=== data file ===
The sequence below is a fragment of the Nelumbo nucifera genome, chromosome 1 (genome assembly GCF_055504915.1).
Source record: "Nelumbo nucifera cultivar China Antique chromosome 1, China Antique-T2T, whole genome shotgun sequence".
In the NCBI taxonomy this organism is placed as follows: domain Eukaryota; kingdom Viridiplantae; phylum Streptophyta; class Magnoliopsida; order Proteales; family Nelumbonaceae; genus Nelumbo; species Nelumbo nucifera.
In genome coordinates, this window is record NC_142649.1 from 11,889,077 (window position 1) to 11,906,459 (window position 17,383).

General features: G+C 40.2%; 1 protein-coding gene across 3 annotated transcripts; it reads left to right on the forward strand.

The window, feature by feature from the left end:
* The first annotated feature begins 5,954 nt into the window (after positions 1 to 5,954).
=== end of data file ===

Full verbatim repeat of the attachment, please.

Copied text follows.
The sequence below is a fragment of the Nelumbo nucifera genome, chromosome 1 (genome assembly GCF_055504915.1).
Source record: "Nelumbo nucifera cultivar China Antique chromosome 1, China Antique-T2T, whole genome shotgun sequence".
In the NCBI taxonomy this organism is placed as follows: domain Eukaryota; kingdom Viridiplantae; phylum Streptophyta; class Magnoliopsida; order Proteales; family Nelumbonaceae; genus Nelumbo; species Nelumbo nucifera.
In genome coordinates, this window is record NC_142649.1 from 11,889,077 (window position 1) to 11,906,459 (window position 17,383).

General features: G+C 40.2%; 1 protein-coding gene across 3 annotated transcripts; it reads left to right on the forward strand.

The window, feature by feature from the left end:
* The first annotated feature begins 5,954 nt into the window (after positions 1 to 5,954).